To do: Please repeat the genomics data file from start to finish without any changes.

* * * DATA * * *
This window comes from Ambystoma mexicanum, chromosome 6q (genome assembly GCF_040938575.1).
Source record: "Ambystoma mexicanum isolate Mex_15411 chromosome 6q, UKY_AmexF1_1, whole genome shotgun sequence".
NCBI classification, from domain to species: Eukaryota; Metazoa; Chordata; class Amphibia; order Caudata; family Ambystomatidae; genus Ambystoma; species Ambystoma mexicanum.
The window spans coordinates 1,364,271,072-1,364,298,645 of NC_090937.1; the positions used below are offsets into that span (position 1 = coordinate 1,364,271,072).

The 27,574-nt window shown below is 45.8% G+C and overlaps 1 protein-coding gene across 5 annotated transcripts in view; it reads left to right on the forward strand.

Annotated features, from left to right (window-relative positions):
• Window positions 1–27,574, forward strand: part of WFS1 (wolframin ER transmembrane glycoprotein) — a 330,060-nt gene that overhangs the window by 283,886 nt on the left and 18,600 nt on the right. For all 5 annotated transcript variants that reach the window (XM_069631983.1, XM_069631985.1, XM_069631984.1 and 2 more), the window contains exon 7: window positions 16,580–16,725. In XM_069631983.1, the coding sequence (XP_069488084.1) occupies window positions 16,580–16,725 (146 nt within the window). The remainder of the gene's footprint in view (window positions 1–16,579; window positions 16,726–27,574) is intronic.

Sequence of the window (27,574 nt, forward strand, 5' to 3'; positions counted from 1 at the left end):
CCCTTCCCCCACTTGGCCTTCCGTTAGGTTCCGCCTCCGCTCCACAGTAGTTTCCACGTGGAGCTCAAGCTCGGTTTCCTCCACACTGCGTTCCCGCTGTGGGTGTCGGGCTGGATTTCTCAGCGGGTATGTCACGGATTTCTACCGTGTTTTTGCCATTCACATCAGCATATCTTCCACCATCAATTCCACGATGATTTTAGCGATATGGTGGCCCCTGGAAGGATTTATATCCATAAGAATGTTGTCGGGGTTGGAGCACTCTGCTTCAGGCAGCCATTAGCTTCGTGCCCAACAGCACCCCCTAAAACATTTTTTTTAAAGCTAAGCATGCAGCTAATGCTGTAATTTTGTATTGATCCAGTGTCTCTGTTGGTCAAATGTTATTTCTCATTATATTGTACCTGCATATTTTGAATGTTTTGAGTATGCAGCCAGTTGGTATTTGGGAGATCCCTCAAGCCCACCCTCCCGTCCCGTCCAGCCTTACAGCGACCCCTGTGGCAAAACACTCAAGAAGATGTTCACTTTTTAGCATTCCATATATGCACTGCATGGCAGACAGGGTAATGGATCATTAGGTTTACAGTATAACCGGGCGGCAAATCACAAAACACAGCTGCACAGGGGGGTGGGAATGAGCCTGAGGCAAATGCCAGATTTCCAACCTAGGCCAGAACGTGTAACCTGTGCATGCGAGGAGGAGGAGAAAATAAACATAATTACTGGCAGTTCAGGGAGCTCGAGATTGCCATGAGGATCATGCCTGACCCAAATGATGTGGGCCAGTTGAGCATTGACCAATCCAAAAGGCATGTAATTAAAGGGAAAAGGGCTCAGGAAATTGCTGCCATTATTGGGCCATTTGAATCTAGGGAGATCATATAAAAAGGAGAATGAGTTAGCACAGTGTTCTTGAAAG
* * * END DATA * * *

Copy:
This window comes from Ambystoma mexicanum, chromosome 6q (genome assembly GCF_040938575.1).
Source record: "Ambystoma mexicanum isolate Mex_15411 chromosome 6q, UKY_AmexF1_1, whole genome shotgun sequence".
NCBI classification, from domain to species: Eukaryota; Metazoa; Chordata; class Amphibia; order Caudata; family Ambystomatidae; genus Ambystoma; species Ambystoma mexicanum.
The window spans coordinates 1,364,271,072-1,364,298,645 of NC_090937.1; the positions used below are offsets into that span (position 1 = coordinate 1,364,271,072).

The 27,574-nt window shown below is 45.8% G+C and overlaps 1 protein-coding gene across 5 annotated transcripts in view; it reads left to right on the forward strand.

Annotated features, from left to right (window-relative positions):
• Window positions 1–27,574, forward strand: part of WFS1 (wolframin ER transmembrane glycoprotein) — a 330,060-nt gene that overhangs the window by 283,886 nt on the left and 18,600 nt on the right. For all 5 annotated transcript variants that reach the window (XM_069631983.1, XM_069631985.1, XM_069631984.1 and 2 more), the window contains exon 7: window positions 16,580–16,725. In XM_069631983.1, the coding sequence (XP_069488084.1) occupies window positions 16,580–16,725 (146 nt within the window). The remainder of the gene's footprint in view (window positions 1–16,579; window positions 16,726–27,574) is intronic.

Sequence of the window (27,574 nt, forward strand, 5' to 3'; positions counted from 1 at the left end):
CCCTTCCCCCACTTGGCCTTCCGTTAGGTTCCGCCTCCGCTCCACAGTAGTTTCCACGTGGAGCTCAAGCTCGGTTTCCTCCACACTGCGTTCCCGCTGTGGGTGTCGGGCTGGATTTCTCAGCGGGTATGTCACGGATTTCTACCGTGTTTTTGCCATTCACATCAGCATATCTTCCACCATCAATTCCACGATGATTTTAGCGATATGGTGGCCCCTGGAAGGATTTATATCCATAAGAATGTTGTCGGGGTTGGAGCACTCTGCTTCAGGCAGCCATTAGCTTCGTGCCCAACAGCACCCCCTAAAACATTTTTTTTAAAGCTAAGCATGCAGCTAATGCTGTAATTTTGTATTGATCCAGTGTCTCTGTTGGTCAAATGTTATTTCTCATTATATTGTACCTGCATATTTTGAATGTTTTGAGTATGCAGCCAGTTGGTATTTGGGAGATCCCTCAAGCCCACCCTCCCGTCCCGTCCAGCCTTACAGCGACCCCTGTGGCAAAACACTCAAGAAGATGTTCACTTTTTAGCATTCCATATATGCACTGCATGGCAGACAGGGTAATGGATCATTAGGTTTACAGTATAACCGGGCGGCAAATCACAAAACACAGCTGCACAGGGGGGTGGGAATGAGCCTGAGGCAAATGCCAGATTTCCAACCTAGGCCAGAACGTGTAACCTGTGCATGCGAGGAGGAGGAGAAAATAAACATAATTACTGGCAGTTCAGGGAGCTCGAGATTGCCATGAGGATCATGCCTGACCCAAATGATGTGGGCCAGTTGAGCATTGACCAATCCAAAAGGCATGTAATTAAAGGGAAAAGGGCTCAGGAAATTGCTGCCATTATTGGGCCATTTGAATCTAGGGAGATCATATAAAAAGGAGAATGAGTTAGCACAGTGTTCTTGAAAG